Manager Chris Flint secured a distribution deal for Wall through Red Eye (Yep Roc’s distribution arm) ensuring that the album could be found in stores. The band hit the road again, doing exactly what they’d done for the previous two years – playing a lot of gigs, driving many miles, smoking a lot of cigarettes and building a small but loyal following. The band even toured Europe, where Wall was released on the Sonic Rendezvous label. The album received good reviews in the usual weekly alternatives of whatever city the band happened to be playing, and it even garnered their first national review in Harp magazine (again, a positive one). And through some strange turn of events, “Make It Out Alive” was played on a Monday Night Football telecast underneath a second-half recap of the game. (The band didn’t receive any money or credit for this, but they certainly got a kick out of it.) For a time, the band even became self-sufficient, able to live gig-to-gig off their tour earnings without any “assistance” from Flint.
Two Cow Garage had made progress, but when the band finally stopped touring behind Wall, its small but steady income also came to an end. This began a period of doubt and soul-searching. Though he kept writing songs, Micah Schnabel began to question what he was doing with his life. Sweeney admitted that around this time he “questioned whether or not I wanted to be in Two Cow anymore… I really just wanted to explode, but at the same time I was so incredibly disappointed I wanted to hide away and just give up.”
Ultimately, when Two Cow finally did get back into Echo Lab studio (with Best and Pence again in the control room), the band was emboldened by its recent struggles. They had a wealth of material and there was a new emotional depth in songs like “Should’ve California,” “No Shame” and “Blanket Grey” that expressed the fear, worry and doubt with which the group had been wrestling. The resulting album, simply entitled III, is Two Cow’s most accomplished work yet, and should bring them new fans while helping to tear-off the alt-country label they’ve been stuck with since the first record.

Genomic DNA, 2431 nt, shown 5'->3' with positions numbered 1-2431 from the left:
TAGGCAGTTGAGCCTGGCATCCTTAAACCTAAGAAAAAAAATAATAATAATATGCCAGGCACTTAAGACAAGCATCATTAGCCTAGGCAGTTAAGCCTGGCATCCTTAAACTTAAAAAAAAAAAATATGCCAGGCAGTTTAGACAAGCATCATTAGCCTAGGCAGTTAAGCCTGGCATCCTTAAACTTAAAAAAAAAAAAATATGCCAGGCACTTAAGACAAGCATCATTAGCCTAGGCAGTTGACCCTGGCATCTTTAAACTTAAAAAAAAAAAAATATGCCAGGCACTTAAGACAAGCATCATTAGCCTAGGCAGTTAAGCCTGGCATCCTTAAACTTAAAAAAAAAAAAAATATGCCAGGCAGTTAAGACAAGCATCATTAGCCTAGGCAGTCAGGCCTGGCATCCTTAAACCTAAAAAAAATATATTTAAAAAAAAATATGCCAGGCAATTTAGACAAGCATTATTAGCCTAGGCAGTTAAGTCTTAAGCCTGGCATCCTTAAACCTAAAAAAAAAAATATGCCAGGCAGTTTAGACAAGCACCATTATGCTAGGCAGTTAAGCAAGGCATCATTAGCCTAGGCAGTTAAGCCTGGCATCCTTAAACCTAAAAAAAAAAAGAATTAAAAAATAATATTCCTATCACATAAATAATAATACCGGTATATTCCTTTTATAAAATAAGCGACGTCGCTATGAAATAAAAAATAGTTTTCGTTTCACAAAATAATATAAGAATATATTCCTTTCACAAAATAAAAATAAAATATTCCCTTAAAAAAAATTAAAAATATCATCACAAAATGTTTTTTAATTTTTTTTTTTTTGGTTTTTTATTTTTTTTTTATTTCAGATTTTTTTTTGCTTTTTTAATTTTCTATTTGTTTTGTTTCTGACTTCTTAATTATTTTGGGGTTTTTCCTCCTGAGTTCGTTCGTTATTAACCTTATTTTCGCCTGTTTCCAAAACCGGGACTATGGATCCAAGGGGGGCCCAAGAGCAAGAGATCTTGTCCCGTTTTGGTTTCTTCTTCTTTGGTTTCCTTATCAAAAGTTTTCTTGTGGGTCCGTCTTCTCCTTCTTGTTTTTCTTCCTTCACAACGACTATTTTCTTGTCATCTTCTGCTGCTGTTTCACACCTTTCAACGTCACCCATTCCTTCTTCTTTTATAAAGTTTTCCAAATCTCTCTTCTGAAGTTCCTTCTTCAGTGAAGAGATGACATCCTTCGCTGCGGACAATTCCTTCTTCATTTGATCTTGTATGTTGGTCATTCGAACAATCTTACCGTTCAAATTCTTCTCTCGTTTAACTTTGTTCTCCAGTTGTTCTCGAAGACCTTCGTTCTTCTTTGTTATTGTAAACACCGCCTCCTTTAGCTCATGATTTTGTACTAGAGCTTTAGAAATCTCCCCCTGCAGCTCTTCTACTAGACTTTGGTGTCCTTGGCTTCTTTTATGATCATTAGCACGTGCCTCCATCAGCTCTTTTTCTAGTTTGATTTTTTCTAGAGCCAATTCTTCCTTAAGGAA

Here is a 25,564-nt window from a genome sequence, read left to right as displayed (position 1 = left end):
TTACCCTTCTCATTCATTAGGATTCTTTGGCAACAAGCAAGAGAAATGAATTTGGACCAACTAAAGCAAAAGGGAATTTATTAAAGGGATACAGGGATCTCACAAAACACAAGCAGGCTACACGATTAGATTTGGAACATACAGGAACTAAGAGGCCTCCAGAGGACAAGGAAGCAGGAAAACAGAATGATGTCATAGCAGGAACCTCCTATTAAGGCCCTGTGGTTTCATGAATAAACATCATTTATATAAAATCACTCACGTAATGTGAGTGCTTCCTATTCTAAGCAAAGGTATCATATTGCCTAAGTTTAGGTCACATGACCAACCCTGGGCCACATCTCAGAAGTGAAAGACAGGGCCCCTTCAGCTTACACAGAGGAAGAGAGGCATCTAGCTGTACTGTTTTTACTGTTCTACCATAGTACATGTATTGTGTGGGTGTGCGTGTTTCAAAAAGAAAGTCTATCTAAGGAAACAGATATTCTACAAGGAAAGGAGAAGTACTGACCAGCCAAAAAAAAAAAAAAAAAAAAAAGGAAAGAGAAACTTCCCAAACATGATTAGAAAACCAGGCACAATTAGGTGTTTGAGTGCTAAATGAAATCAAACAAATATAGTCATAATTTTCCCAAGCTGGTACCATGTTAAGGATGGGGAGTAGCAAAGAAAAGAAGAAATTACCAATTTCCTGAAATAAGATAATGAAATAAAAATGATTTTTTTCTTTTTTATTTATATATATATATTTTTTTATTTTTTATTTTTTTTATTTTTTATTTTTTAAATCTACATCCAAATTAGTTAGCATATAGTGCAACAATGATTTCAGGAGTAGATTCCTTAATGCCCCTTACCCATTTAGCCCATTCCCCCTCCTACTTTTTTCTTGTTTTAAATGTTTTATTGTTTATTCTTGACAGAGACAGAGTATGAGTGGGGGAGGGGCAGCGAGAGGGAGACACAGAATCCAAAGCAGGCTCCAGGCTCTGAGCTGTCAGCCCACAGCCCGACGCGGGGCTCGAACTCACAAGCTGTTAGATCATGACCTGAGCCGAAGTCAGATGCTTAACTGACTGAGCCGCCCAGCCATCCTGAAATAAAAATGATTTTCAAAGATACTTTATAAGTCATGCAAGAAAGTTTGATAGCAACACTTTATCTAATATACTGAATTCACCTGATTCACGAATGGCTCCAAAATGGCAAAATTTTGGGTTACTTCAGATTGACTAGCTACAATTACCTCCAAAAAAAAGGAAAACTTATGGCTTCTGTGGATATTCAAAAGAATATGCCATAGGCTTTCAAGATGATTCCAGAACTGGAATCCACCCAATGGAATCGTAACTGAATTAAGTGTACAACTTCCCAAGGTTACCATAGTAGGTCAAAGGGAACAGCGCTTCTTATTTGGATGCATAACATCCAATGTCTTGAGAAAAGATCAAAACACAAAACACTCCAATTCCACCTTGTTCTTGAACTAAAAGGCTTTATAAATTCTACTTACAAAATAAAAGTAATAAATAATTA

Chris Flint negotiated a new distribution deal with Denver-based independent label Suburban Home Records. Shortly thereafter, the label posted a statement on its website proclaiming “Suburban Home Adopts Two Cow Garage”. Saying, “I truly believe in this band’s greatness,” the label’s founder, Virgil Dickerson, explained that by “adopting” Two Cow he planned “to treat the band and their upcoming album as if they were on Suburban Home” by posting mp3s, tour dates and streaming the new album. This may not seem like much, but for a band that couldn’t afford to re-design its own website it was a welcome gesture and provided some much-needed assurance that someone believed in them.
Things seemed to be looking brighter for Two Cow Garage. When III was officially released in April, the group finally got some national exposure via a feature in No Depression magazine (pdf) and an article on MSNBC.com. The band hit the road in support of the new album, covering most of the country in only a few months. The band members weren’t much closer to financial stability, but progress was being made. Two Cow Garage had survived a rough patch and emerged as a better and more confident band.
Then, a bomb dropped on the group…
Find out what happens to the band in these two video pieces produced by John Boston, the director of the Two Cow Garage 2005 feature documentary, The Long Way Around.
GloNo Video: Two Cow Garage – No Regrets (Part 1)
GloNo Video: Two Cow Garage – No Regrets (Part 2)
If you buy the albums from their site, the band gets to keep more of the money.
Exclusive Two Cow Garage acoustic performances available on director John Boston’s MySpace page.